|September 27, 2002|
Dear Board Members:
Literally thousands of blind individuals travel safely and confidently to and from their destinations every day. Proper orientation and mobility training in the use and technique of a white cane will result in the ability to travel freely and independently. This is the best safeguard the blind can take to ensure our safety. Because we are capable travelers we believe the need for audible pedestrian signals and detectable warnings have been greatly exaggerated.
This is a controversial issue. Everyone has an opinion, or at least everyone in the blind community has one. It is my firm belief that the vast majority of accidents involving blind persons crossing streets are caused by careless drivers. Those same careless drivers who arenít paying attention to the color of the traffic signals, or pedestrian walk lights that are already installed. I fail to see how these devices will stop these reckless drivers. The opposition is using a statistic that in one year twenty-six blind persons were killed while crossing streets. This is indeed a tragedy. It is just as tragic for the sighted people who lost their lives at the hands of negligent automobile operators.
I heard a gentleman expressing a view that audible signals could actually be helpful to drivers who have difficulty seeing traffic signals when driving toward the sun. His next statement was how newer technology has made these signals quieter and more environmentally friendly. Now tell me, just how loud would such a device have to be for someone in a car, with the windows rolled up, the radio on, and the kids fighting in the back seat have to be in order for it to be heard?
In addition to audible pedestrian signals at every intersection the draft guidelines require locator tones so that the APS can be found. This would mean that there would be 8 beeping points of sound at every intersection. The effect that all of this noise might have on our ability to travel safely has never been addressed. Good travelers rely on all sorts of audible clues from our surroundings. However, I believe to clutter the environment with unnecessary noise would impede the blind traveler. These signals would block the sound of traffic, which is the most reliable and important one.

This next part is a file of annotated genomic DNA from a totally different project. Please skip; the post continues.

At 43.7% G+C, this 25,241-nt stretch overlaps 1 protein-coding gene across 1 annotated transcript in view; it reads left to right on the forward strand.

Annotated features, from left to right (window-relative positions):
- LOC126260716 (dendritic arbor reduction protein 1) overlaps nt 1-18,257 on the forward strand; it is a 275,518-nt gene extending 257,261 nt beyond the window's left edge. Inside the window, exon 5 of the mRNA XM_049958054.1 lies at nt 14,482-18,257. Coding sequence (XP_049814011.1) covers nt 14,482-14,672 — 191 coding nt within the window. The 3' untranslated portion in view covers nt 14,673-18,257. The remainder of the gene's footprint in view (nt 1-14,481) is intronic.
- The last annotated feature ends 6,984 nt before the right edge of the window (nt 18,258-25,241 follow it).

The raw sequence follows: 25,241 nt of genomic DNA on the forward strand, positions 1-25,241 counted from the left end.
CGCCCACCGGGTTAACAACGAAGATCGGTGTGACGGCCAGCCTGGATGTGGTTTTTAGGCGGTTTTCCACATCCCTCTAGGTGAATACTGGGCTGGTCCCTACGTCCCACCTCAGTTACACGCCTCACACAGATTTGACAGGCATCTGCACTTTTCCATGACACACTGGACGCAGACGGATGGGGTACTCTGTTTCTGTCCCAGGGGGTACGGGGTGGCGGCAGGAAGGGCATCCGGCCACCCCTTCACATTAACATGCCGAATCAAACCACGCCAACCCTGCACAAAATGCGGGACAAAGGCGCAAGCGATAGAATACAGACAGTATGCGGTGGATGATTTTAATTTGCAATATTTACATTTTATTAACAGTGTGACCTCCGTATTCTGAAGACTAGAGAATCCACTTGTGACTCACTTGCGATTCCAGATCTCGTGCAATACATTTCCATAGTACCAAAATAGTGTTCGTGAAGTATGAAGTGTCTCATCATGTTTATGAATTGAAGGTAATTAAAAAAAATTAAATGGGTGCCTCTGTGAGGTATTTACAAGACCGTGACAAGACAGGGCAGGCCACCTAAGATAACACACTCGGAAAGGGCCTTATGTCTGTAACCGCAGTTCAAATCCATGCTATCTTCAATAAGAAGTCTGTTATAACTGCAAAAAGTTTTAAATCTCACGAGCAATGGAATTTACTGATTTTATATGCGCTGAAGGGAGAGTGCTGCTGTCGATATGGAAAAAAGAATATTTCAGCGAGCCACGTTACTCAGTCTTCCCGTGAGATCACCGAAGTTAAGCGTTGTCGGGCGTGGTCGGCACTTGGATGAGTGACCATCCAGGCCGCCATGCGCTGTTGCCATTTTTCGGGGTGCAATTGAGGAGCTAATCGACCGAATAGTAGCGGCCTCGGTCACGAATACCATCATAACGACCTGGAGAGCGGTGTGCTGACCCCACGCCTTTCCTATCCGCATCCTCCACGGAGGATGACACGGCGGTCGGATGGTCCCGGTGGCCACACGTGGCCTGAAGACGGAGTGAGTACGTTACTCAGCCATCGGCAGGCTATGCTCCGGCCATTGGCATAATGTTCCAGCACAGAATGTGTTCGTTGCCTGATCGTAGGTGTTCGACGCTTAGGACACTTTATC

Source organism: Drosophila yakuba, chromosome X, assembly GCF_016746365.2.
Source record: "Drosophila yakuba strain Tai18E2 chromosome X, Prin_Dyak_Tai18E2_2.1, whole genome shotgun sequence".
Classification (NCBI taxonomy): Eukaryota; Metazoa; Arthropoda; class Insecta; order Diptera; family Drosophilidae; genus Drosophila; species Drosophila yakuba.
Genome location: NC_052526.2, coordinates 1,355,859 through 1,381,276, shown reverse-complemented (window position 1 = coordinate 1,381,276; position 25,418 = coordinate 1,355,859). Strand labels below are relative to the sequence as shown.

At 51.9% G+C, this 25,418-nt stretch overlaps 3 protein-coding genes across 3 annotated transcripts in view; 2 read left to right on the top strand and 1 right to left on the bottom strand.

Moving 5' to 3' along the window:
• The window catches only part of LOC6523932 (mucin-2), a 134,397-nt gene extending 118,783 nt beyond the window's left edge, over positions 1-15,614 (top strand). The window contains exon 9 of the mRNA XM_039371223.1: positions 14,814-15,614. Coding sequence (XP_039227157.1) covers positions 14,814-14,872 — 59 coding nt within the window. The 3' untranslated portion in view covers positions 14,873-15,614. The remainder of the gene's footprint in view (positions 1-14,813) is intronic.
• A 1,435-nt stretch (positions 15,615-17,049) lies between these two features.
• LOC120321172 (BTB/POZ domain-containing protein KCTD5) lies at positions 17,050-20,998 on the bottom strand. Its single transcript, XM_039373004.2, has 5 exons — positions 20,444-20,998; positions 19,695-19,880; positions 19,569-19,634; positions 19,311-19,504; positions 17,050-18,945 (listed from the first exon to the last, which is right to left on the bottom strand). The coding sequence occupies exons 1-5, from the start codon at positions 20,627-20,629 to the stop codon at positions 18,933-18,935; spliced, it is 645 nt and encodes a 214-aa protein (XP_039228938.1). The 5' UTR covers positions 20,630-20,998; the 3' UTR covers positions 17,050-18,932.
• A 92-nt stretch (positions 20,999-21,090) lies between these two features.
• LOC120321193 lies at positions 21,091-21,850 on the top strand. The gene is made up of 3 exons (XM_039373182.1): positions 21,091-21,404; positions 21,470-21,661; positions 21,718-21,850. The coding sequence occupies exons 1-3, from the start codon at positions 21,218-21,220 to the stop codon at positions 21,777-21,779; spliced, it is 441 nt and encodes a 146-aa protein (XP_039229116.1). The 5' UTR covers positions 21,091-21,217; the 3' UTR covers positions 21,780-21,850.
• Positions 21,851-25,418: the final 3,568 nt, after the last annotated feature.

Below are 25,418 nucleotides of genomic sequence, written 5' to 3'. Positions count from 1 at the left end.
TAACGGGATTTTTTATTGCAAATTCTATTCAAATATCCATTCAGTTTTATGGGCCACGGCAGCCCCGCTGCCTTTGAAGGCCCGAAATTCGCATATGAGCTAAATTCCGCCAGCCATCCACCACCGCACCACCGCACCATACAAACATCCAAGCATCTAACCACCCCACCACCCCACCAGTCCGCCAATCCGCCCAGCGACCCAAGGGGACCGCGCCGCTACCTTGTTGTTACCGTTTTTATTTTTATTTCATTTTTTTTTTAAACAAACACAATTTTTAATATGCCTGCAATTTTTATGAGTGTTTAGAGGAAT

To install detectable warnings at every crosswalk is absurd. Any surface with a slope of greater than 1-15 can be readily detected. To use a truncated dome surface at crosswalks and intersections is also ludicrous, not to mention dangerous. Such a surface will only give way to a variety of injuries to all of us.
The installation of audible pedestrian signals, audible locators, and detectable warning devices at every intersection and crosswalk throughout this nation would be cost prohibitive. The money could be better spent providing adequate orientation and mobility for every blind and visually impaired person in the United States.
Please consider these and other comments made by my NFB Colleagues and friends. We believe our views and opinions take a more rational and practical approach to this volatile issue. The approach taken by those who support such environmentally evasive and useless gadgets strikes fear in the hearts of the blind traveler, and Mr. John Q. Public who sees us on the street.
Cathy Jackson, President
National Federation of the Blind of Kentucky
Board Member, National Federation of the Blind
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